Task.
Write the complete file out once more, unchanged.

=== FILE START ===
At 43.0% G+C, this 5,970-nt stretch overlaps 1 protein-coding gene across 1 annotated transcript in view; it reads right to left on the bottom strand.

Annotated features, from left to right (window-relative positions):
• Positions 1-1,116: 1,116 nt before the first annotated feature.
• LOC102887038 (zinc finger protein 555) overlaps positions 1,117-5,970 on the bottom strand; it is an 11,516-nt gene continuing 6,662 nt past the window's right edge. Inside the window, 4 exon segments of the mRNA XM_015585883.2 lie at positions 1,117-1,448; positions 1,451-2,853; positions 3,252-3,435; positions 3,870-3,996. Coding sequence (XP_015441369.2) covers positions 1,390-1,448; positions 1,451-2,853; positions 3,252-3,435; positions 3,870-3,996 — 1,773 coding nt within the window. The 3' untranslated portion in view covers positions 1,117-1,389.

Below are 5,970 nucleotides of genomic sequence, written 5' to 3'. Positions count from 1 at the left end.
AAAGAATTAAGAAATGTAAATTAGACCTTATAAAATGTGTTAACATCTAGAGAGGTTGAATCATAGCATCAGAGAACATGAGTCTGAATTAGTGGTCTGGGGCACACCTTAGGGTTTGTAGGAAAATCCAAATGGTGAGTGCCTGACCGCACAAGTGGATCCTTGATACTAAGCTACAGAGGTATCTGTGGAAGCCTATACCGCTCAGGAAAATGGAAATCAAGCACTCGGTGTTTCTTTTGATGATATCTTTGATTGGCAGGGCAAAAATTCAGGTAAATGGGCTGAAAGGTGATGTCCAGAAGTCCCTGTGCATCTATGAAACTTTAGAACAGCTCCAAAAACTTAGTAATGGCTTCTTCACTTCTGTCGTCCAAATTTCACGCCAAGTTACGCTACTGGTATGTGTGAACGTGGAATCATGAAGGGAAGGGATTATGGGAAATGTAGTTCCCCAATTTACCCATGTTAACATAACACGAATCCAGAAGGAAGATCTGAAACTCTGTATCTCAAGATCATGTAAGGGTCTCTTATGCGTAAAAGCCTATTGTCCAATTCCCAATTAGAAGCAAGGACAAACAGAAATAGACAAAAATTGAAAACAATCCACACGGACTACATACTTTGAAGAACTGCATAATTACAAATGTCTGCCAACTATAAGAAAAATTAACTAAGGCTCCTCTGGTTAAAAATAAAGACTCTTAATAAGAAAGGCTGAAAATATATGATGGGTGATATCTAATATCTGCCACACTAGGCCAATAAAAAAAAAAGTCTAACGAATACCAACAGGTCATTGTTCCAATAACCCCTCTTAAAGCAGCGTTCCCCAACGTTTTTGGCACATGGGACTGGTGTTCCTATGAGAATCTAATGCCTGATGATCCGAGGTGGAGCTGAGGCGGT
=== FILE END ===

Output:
At 43.0% G+C, this 5,970-nt stretch overlaps 1 protein-coding gene across 1 annotated transcript in view; it reads right to left on the bottom strand.

Annotated features, from left to right (window-relative positions):
• Positions 1-1,116: 1,116 nt before the first annotated feature.
• LOC102887038 (zinc finger protein 555) overlaps positions 1,117-5,970 on the bottom strand; it is an 11,516-nt gene continuing 6,662 nt past the window's right edge. Inside the window, 4 exon segments of the mRNA XM_015585883.2 lie at positions 1,117-1,448; positions 1,451-2,853; positions 3,252-3,435; positions 3,870-3,996. Coding sequence (XP_015441369.2) covers positions 1,390-1,448; positions 1,451-2,853; positions 3,252-3,435; positions 3,870-3,996 — 1,773 coding nt within the window. The 3' untranslated portion in view covers positions 1,117-1,389.

Below are 5,970 nucleotides of genomic sequence, written 5' to 3'. Positions count from 1 at the left end.
AAAGAATTAAGAAATGTAAATTAGACCTTATAAAATGTGTTAACATCTAGAGAGGTTGAATCATAGCATCAGAGAACATGAGTCTGAATTAGTGGTCTGGGGCACACCTTAGGGTTTGTAGGAAAATCCAAATGGTGAGTGCCTGACCGCACAAGTGGATCCTTGATACTAAGCTACAGAGGTATCTGTGGAAGCCTATACCGCTCAGGAAAATGGAAATCAAGCACTCGGTGTTTCTTTTGATGATATCTTTGATTGGCAGGGCAAAAATTCAGGTAAATGGGCTGAAAGGTGATGTCCAGAAGTCCCTGTGCATCTATGAAACTTTAGAACAGCTCCAAAAACTTAGTAATGGCTTCTTCACTTCTGTCGTCCAAATTTCACGCCAAGTTACGCTACTGGTATGTGTGAACGTGGAATCATGAAGGGAAGGGATTATGGGAAATGTAGTTCCCCAATTTACCCATGTTAACATAACACGAATCCAGAAGGAAGATCTGAAACTCTGTATCTCAAGATCATGTAAGGGTCTCTTATGCGTAAAAGCCTATTGTCCAATTCCCAATTAGAAGCAAGGACAAACAGAAATAGACAAAAATTGAAAACAATCCACACGGACTACATACTTTGAAGAACTGCATAATTACAAATGTCTGCCAACTATAAGAAAAATTAACTAAGGCTCCTCTGGTTAAAAATAAAGACTCTTAATAAGAAAGGCTGAAAATATATGATGGGTGATATCTAATATCTGCCACACTAGGCCAATAAAAAAAAAAGTCTAACGAATACCAACAGGTCATTGTTCCAATAACCCCTCTTAAAGCAGCGTTCCCCAACGTTTTTGGCACATGGGACTGGTGTTCCTATGAGAATCTAATGCCTGATGATCCGAGGTGGAGCTGAGGCGGT